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California's Proposition 10, a sweeping new regulation known as the Early Childhood Development Initiative, took effect on January 1, and it has turned the world of cigar tobacconists in California upside down. Cigars were hit with a huge tax increase, the tariff soaring from 26 percent of the wholesale cost to 62 percent. Another increase takes effect on July 1, raising the total tax to 73.5 percent. Depending on how much tobacconists pass on to their customers, cigar prices may rise by as much as 70 percent. A cigar that cost $4 on December 31 may now cost almost $7.
Some tobacconists are closing stores, such as Kerrie Aley, the owner of Romeo et Juliette in Newport Beach, who shut down her Seal Beach store. Others, like Ed Grant of Grant's Pipe Shop in San Francisco, are waiting to see if they can afford to stay in business. But many retailers are already laying off workers and cutting inventories.
What do you call a state regulation that forces layoffs, closes small businesses and raises the price of a product beyond the reach of normal consumers? It's simple: it is de facto prohibition dressed up as a tax.
So how did this happen?
Proposition 10 resulted from a high-profile, and well-financed, campaign led by actor and director Rob Reiner, who pitched the program as a way to fund social programs to assist young children. The public was told that the measure was a 50-cent-a-pack tax increase on cigarettes. It was hard for opponents of the bill to attack the concept of a noble program to help kids at the expense of "evil" cigarette companies. But hidden in the Prop. 10 wording, and not mentioned in the extensive television and billboard advertising, were the clauses that taxed all tobacco products at the same rate and imposed the so-called "floor tax," which required retailers to pay a tax on the value of existing tobacco inventory on their shelves on January 1. That last clause meant a tax bill of between $50,000 and $60,000 for the average tobacconist! Many retailers had fire sales in December rather than face that tax burden.
Despite the $6.3 million spent promoting the Reiner initiative, it passed by less than one percentage point; the vote was so close that the outcome was in doubt for more than a week after the election.
The message here is clear: cigar lovers across the country need to be especially vigilant during the next few years. Initiatives in California have a way of spreading. But they can be defeated.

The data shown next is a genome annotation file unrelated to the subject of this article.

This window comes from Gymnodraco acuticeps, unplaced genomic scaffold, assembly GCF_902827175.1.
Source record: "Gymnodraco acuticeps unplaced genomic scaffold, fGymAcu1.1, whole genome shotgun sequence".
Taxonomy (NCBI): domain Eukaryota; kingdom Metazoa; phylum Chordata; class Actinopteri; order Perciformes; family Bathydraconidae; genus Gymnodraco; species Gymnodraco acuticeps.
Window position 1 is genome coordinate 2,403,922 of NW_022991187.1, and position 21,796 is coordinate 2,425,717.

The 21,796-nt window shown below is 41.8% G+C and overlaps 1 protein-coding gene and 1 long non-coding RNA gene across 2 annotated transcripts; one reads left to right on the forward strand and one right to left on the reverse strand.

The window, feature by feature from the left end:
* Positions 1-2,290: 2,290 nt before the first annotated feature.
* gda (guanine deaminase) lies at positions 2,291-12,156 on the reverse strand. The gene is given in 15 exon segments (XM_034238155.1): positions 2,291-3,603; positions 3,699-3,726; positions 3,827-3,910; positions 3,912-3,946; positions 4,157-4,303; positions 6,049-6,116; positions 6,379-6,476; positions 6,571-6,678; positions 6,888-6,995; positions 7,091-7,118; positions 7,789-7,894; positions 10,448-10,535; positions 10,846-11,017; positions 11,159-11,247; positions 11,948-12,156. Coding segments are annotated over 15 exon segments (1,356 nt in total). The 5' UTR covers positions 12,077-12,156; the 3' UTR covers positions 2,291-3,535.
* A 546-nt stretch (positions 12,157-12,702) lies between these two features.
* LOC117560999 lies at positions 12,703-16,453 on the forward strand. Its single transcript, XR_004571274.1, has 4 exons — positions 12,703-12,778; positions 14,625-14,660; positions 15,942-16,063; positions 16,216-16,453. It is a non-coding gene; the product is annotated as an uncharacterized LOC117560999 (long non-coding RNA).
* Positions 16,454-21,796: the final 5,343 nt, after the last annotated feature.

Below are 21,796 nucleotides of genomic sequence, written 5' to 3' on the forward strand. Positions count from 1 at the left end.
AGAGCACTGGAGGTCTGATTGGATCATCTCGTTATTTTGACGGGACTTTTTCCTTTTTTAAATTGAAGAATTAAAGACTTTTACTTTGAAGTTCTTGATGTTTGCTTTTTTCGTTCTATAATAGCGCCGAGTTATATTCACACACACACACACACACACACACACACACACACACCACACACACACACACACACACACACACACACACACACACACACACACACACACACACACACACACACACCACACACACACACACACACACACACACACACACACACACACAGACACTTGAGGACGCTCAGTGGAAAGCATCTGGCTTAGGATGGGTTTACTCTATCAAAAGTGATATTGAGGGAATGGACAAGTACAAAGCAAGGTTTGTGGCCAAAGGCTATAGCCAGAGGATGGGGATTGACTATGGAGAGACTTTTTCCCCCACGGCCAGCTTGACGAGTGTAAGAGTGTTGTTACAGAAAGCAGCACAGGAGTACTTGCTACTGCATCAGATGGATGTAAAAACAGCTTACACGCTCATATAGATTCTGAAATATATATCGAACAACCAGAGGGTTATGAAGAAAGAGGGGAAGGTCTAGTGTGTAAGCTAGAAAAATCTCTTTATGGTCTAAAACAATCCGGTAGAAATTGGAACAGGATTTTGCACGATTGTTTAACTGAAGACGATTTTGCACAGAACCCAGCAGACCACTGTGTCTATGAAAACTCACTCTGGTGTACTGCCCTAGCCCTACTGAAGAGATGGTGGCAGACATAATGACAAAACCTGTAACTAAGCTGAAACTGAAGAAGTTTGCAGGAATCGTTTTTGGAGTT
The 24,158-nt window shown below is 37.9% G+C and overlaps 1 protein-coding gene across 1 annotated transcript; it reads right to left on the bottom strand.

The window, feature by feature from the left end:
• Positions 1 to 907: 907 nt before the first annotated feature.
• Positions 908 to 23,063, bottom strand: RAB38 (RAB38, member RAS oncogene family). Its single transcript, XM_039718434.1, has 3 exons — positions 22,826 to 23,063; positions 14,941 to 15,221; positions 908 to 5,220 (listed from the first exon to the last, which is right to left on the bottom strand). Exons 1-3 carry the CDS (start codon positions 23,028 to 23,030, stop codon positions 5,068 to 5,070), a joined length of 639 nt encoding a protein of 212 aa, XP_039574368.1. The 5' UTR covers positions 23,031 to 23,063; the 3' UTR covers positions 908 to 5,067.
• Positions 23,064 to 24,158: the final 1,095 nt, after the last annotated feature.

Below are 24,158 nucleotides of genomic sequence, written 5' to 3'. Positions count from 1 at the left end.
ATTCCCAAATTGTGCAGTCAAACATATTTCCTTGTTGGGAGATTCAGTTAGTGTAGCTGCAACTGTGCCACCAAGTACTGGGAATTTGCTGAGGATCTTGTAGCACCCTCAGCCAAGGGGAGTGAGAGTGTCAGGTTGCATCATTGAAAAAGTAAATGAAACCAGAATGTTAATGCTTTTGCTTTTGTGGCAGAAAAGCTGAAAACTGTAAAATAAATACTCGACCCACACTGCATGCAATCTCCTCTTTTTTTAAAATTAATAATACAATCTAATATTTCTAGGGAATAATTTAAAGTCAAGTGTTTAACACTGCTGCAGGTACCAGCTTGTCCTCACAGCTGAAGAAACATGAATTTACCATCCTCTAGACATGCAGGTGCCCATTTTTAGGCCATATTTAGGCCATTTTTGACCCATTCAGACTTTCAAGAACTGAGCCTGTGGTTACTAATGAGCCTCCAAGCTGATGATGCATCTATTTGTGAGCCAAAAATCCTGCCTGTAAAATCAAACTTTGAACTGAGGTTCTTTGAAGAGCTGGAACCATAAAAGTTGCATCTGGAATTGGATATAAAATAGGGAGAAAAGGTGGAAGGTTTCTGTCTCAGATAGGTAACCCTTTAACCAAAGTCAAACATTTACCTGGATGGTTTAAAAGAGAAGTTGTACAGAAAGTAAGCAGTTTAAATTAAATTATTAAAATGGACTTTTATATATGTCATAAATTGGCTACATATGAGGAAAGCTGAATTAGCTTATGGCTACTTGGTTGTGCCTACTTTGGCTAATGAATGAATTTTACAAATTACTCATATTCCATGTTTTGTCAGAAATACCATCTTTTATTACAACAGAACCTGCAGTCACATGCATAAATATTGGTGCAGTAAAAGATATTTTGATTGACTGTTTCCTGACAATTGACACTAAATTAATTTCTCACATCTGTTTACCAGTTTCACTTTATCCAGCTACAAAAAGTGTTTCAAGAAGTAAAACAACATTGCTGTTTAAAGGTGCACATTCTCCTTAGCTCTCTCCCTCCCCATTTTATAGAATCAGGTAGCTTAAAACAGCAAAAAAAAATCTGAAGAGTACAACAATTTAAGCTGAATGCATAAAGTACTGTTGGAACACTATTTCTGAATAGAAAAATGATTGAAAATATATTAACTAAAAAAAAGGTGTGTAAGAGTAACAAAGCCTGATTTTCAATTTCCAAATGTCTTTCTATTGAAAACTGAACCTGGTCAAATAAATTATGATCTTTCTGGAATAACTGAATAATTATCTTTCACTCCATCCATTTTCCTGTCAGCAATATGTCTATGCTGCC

The ongoing effort by the antitobacco forces to lump cigars in with all other tobacco products is just wrong. Cigars are an adult pleasure, enjoyed by most people in moderation. It is not a product that draws anything more than idle curiosity from kids. Why should cigar smokers, who understand the risks and rewards of their adult pastime, pay the price because cigarettes sometimes get into children's hands? They shouldn't. Cigar retailers and manufacturers have demonstrated for years that their business practices are not aimed at underage smokers, and they continue to behave responsibly.
This craziness must be stopped. Passing an initiative such as Prop. 10 is like carpet-bombing a city to wipe out a single target. There's no reason that cigars should be included in antitobacco measures. That they are is clear evidence that the goal of these antitobacco initiatives is not simply to raise money for the greater good with a so-called "sin" tax. The ultimate goal is to stamp out all tobacco use.
But it won't work. The momentum can be stopped. Everyone in America who cares about their freedom, and their right to choose, whether it's smoking a cigar or sipping a glass of Bourbon, should wake up. The onslaught to restrict our choices, led by people who fervently believe that they know what's best for you, is under way. Tobacco is just the beginning.
Marvin R. Shanken
Editor & Publisher
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